The underestimation on how long tasks may take to complete.
The Pratfall Effect
We are actually more likely to trust, believe and like things that admit error or seem more fallible. Admitting a product downside could actually increase the likelihood of purchase as instead of wondering where the 'hidden downside' is (and whether it'll cause a big problem) a customer can easily overcome the known downside as it reduces the risk of it being bad (beyond the known risk).
Spend £20 now on some new shoes, or save £20 a month forever and have a better pension pot? We are more likely to favour shorter gains over longer-term gains. This makes pension savings a tough call.
Primacy and Recency Effects
In a long list of items, the things at the beginning and end are likely to be remembered most vividly. (So if you're reading this whole list of biases, this is the middle section that you're less likely to remember later on...)
The Query Effect
People are able to make up an opinion about anything when asked. It doesn't mean that their answer will truly represent their actions, intentions or decision-making processes. This can be the source of useless insight.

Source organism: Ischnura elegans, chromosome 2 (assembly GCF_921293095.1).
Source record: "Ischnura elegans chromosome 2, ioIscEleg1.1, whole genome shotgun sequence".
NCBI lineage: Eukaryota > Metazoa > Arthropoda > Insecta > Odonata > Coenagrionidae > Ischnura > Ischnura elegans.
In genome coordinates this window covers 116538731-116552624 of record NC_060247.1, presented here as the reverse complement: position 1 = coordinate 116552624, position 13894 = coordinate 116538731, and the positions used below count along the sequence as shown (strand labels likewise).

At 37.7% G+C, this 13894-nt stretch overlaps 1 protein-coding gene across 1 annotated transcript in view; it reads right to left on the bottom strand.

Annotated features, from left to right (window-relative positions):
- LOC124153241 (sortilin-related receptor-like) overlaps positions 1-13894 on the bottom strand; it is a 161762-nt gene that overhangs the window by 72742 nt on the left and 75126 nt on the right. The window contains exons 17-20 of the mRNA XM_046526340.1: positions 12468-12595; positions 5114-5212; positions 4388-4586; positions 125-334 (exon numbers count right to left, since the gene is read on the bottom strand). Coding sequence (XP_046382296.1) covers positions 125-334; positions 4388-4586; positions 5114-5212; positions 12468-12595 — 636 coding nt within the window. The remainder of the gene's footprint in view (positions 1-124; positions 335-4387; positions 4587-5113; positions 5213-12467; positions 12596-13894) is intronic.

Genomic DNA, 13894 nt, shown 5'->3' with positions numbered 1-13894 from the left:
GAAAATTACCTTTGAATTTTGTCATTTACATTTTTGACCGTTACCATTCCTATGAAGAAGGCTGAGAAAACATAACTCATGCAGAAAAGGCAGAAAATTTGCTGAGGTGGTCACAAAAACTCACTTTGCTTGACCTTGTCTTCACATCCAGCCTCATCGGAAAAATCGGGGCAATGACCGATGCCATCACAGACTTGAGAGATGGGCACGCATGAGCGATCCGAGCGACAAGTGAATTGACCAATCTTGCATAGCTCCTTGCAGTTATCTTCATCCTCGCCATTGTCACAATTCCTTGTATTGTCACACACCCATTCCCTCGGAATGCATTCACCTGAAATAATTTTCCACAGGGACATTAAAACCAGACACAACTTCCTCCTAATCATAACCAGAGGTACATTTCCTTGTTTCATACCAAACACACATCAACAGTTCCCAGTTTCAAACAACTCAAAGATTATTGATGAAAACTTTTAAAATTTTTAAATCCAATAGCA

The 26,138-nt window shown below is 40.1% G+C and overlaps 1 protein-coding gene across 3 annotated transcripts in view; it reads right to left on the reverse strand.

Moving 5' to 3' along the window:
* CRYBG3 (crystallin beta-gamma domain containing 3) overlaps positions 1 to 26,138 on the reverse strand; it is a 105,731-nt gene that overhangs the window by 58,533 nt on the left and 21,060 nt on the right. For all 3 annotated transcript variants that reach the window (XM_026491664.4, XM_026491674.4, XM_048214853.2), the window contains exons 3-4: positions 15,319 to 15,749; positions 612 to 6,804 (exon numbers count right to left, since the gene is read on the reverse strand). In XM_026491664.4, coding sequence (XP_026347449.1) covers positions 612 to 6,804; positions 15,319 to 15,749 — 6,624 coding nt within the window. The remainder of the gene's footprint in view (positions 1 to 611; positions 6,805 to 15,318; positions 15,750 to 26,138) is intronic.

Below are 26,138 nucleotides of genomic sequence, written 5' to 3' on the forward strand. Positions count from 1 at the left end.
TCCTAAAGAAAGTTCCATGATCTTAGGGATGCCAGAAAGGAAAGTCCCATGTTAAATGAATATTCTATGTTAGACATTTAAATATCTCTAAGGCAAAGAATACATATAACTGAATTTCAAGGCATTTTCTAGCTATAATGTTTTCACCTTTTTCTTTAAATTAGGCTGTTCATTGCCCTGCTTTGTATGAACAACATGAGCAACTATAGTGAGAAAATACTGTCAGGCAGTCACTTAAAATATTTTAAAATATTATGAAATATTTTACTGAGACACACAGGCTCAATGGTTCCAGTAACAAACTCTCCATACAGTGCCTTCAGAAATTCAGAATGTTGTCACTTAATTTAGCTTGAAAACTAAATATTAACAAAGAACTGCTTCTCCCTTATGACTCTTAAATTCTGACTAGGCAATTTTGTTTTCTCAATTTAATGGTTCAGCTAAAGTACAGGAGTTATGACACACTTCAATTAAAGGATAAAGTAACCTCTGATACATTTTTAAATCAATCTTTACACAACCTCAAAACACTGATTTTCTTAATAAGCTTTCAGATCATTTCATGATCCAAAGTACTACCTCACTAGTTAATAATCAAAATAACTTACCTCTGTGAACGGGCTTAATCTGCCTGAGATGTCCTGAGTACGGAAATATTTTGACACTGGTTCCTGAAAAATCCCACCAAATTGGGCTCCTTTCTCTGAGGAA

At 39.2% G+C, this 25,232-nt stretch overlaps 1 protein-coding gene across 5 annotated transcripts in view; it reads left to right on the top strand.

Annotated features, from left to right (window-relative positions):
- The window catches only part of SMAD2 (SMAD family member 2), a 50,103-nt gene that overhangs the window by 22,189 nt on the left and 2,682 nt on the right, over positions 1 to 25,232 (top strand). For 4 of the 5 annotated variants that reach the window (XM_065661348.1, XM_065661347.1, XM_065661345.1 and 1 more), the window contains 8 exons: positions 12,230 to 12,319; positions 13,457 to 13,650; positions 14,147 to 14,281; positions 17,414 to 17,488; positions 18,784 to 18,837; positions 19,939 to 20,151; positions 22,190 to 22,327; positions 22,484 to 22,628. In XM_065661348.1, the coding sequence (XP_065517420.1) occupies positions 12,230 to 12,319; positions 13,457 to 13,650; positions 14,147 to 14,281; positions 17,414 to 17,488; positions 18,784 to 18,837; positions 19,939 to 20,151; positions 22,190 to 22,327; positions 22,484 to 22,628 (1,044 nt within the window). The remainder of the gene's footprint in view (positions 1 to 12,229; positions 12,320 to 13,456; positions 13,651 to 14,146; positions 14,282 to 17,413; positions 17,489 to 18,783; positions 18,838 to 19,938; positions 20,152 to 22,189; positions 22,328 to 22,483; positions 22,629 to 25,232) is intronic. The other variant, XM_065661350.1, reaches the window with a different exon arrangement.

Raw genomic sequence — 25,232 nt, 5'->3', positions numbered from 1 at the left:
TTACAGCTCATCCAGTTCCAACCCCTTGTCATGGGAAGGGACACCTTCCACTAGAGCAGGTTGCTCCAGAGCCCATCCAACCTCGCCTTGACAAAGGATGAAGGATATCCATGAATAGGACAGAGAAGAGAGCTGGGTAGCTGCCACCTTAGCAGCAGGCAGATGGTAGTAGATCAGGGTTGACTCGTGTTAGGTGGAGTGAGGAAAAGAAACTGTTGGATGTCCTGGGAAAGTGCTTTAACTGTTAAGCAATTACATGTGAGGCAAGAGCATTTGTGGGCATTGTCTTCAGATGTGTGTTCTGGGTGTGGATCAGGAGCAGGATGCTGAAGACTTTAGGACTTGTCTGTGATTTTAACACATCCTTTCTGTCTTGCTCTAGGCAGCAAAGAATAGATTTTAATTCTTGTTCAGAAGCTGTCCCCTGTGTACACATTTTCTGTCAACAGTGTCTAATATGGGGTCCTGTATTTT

Feeling obliged to reciprocate.
If you think there's a fair chance you'll regret a decision, you'll likely aim to reduce the chance of regret.
Judgements that are based on similar issues that are considered known quantities. The 'illogical' thought here is that like goes with like and that cause and effect should be the same.
Salience Effect/ Von Restorff Effect
Things that are distinctive stand out from their 'peers' and are more likely to be remembered.
The assumption that anything scarce is valuable.
The tendency to stake more of a claim to successes than failures.
Social Proof/ Herd Instinct
Baa! This is the tendency to follow the crowd.
The power of a narrative to elevate information.
Giving the status of truth to something that is really belief-based thought, this can give meaning to unrelated or coincidental occurrences.
Sunk Cost Fallacy
In investment terms, people tend to justify further investment into something based on having already invested (even though this original investment may have been wrong). In for a penny, in for a pound!
This is where-
This is where interrupted or incomplete tasks can be better-
This is where interrupted or incomplete tasks can be better remembered than complete ones, potentially as the status of being incomplete causes tension.
Long list Fatigue Effect!
Okay, that's not a real one. But if you've gone through this whole list you deserve a Mars bar and a coffee.